I think your missing the point. There are many benchmarks that indicate the APU's are very sensitive to memory bandwidth, double framerates in some cases. The reason a frame is dropped or becomes a runt is that the second GPU, in this case a more powerful discrete GPU, has a frame ready before the first one's done. If the APU is better able to keep up it may push out more complete frames. Since it wasn't tested we don't know if this is the case, however we can't dismiss it out of hand. Higher end graphics also suffer from runt frames but they are pushed much harder than this configuration. More importantly 7900s run equal GPUs and equal Memory. They aren't as unbalanced as APU + GPU (or DDR3 + GDDR5), we just want to try and even out the playing field a little.
Here's a case were we would like additional testing to disprove said hypothesis, like you said science not magic or guessing. Science and engineering involve testing, refining, and careful thought, clearly you don't understand the basic premise of either.
Hello random person on the internet! Thanks for the mild personal attack.
Anyway. So let's start with the careful thought.
See, i did think of that scenario in which more bandwidth = more frames = the APU being able to keep up. However, I'll point to these four pages from three different articles (testing):
And specifically these three charts from page 5 of the memory bandwidth scaling article:
So what conclusions can we draw from this?
1) Memory bandwidth can unlock a lot more performance (22%) and push frames faster, and from the Richland review it would appear that the 6800K was achieving lower latency on its own and in dual graphics mode, especially with respect to this article.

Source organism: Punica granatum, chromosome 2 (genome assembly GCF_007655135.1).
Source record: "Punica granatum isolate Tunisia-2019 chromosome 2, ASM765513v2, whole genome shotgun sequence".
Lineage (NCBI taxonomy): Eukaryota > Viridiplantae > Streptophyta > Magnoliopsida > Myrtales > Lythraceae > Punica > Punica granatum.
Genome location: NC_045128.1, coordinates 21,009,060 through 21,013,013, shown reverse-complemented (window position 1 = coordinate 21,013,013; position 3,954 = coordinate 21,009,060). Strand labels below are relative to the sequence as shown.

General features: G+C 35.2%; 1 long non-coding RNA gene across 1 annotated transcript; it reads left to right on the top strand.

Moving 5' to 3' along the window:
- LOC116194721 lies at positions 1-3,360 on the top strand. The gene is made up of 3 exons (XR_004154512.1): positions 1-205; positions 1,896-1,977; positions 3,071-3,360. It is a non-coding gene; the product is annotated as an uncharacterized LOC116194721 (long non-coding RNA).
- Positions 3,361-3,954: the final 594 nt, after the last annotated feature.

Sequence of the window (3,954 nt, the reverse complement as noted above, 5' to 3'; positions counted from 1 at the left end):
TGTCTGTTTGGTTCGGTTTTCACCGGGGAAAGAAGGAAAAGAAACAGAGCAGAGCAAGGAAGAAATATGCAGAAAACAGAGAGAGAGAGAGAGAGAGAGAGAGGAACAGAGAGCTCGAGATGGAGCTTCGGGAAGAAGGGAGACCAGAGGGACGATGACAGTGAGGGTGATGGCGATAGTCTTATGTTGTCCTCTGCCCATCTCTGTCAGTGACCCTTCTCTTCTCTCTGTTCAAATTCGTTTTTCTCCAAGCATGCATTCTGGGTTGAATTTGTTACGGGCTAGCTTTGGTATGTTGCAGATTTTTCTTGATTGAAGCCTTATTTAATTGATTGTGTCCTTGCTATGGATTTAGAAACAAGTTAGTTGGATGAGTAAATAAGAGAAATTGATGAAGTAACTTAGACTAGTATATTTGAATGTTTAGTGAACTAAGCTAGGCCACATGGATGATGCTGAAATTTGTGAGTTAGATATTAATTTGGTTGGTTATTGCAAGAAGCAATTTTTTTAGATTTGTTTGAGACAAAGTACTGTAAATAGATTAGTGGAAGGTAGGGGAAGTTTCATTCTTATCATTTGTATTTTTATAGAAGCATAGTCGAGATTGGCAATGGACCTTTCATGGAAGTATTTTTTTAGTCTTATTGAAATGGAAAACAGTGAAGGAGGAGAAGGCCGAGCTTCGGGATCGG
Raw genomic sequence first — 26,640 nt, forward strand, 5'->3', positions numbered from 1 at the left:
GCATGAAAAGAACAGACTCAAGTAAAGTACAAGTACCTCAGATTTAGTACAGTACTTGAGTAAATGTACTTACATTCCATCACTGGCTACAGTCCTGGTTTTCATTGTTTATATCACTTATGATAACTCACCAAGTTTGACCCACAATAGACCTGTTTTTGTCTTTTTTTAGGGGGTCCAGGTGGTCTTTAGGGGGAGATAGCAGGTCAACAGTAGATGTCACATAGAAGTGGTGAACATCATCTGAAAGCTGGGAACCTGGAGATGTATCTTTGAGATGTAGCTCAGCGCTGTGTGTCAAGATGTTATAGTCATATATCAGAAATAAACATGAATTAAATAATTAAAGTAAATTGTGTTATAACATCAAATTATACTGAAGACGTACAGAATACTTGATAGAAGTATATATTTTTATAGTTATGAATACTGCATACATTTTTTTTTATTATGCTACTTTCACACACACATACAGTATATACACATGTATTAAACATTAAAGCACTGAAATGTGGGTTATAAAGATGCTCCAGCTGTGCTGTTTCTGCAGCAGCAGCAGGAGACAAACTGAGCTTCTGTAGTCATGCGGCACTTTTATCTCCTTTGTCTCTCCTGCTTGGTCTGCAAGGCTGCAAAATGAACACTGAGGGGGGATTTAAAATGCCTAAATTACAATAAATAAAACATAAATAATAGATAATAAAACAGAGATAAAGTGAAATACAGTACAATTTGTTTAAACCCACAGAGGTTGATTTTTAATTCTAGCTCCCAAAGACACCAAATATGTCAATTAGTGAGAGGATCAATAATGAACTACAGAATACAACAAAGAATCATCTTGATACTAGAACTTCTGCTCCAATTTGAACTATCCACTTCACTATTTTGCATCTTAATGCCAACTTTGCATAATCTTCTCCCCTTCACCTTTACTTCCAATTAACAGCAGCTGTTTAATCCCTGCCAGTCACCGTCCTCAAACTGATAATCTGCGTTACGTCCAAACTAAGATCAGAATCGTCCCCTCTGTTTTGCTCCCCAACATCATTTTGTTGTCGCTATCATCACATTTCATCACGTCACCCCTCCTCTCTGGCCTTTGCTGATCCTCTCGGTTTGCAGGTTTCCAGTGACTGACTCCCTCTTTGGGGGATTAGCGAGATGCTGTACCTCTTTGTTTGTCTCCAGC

2) However, as we note here, there's a difference b/w anti-aliasing modes, that should put some additional pressure on VRAM and the GPU, perhaps causing the dual graphics config to fall apart.Here simply "MOAR SPEEDY RAM" wouldn't have helped much. I'll come back to this in a bit.
3) Also note the results in this article, where Skyrim appeared to show low latency as calculated by FRAPS recorded frame times, however on screen there was a lot of stutter.
4) Look at the BF3 charts. Frame times remain similar and equally stuttery throughout, with some apparent improvement going above DDR3-1600. However, as you turn up the resolution, the frequency and magnitude of the stuttering becomes more alike b/w different memory configs. Also, the performance gain is maximum at 720p and minimum at 1080p, suggesting that memory bandwidth can't alleviate issues caused by an anemic GPU. Similar arguments have been made against the Xbone.
5) You talk of careful thought, so tell me this, if a balanced GPU setup with almost identical memory bandwidth (as identical as physically and statistically possible) still needs software side frame pacing/metering/buffering to make things smooth, do you really expect me to believe that an increase in memory transfer rate by maybe 20% at the most can alleviate problems that are partially caused by a far greater difference? In architecture, too.
I can sort of agree with InvalidError's remarks about a software fix on a similar problem helping out somewhere else (though in this case it would have been extremely improbably), but definitely not this "MOAR RAMS FASTER" train of logic.
6) So here's a more refined version of your train of thought, that i began with, before making that post. You can look at the other charts and draw further conclusions and refine your conclusions. I may be very wrong about it, and heck, i'll learn something if i am, but i don't see it happening.
Hope this helped.